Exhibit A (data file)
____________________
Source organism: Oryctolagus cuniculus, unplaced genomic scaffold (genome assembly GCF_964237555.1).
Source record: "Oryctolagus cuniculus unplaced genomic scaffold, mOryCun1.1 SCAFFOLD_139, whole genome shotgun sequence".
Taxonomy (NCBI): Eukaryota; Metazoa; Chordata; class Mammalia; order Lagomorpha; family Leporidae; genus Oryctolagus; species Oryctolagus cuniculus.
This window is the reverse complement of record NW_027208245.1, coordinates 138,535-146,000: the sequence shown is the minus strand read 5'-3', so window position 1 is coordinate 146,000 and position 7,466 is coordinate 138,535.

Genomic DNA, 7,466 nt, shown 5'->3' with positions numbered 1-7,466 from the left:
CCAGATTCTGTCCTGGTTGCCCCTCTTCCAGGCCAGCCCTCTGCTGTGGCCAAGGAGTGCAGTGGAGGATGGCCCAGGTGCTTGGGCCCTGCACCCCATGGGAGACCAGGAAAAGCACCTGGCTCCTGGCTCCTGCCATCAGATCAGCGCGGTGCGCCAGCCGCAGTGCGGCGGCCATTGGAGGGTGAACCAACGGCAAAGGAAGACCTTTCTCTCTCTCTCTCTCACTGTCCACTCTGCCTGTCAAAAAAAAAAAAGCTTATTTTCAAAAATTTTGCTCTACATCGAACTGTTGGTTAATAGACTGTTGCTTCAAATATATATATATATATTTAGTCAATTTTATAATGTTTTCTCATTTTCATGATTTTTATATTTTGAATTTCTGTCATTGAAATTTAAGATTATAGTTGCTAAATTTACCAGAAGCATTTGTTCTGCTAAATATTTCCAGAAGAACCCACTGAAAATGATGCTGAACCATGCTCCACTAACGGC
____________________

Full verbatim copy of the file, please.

Source organism: Oryctolagus cuniculus, unplaced genomic scaffold (genome assembly GCF_964237555.1).
Source record: "Oryctolagus cuniculus unplaced genomic scaffold, mOryCun1.1 SCAFFOLD_139, whole genome shotgun sequence".
Taxonomy (NCBI): Eukaryota; Metazoa; Chordata; class Mammalia; order Lagomorpha; family Leporidae; genus Oryctolagus; species Oryctolagus cuniculus.
This window is the reverse complement of record NW_027208245.1, coordinates 138,535-146,000: the sequence shown is the minus strand read 5'-3', so window position 1 is coordinate 146,000 and position 7,466 is coordinate 138,535.

Genomic DNA, 7,466 nt, shown 5'->3' with positions numbered 1-7,466 from the left:
CCAGATTCTGTCCTGGTTGCCCCTCTTCCAGGCCAGCCCTCTGCTGTGGCCAAGGAGTGCAGTGGAGGATGGCCCAGGTGCTTGGGCCCTGCACCCCATGGGAGACCAGGAAAAGCACCTGGCTCCTGGCTCCTGCCATCAGATCAGCGCGGTGCGCCAGCCGCAGTGCGGCGGCCATTGGAGGGTGAACCAACGGCAAAGGAAGACCTTTCTCTCTCTCTCTCTCACTGTCCACTCTGCCTGTCAAAAAAAAAAAAGCTTATTTTCAAAAATTTTGCTCTACATCGAACTGTTGGTTAATAGACTGTTGCTTCAAATATATATATATATATTTAGTCAATTTTATAATGTTTTCTCATTTTCATGATTTTTATATTTTGAATTTCTGTCATTGAAATTTAAGATTATAGTTGCTAAATTTACCAGAAGCATTTGTTCTGCTAAATATTTCCAGAAGAACCCACTGAAAATGATGCTGAACCATGCTCCACTAACGGC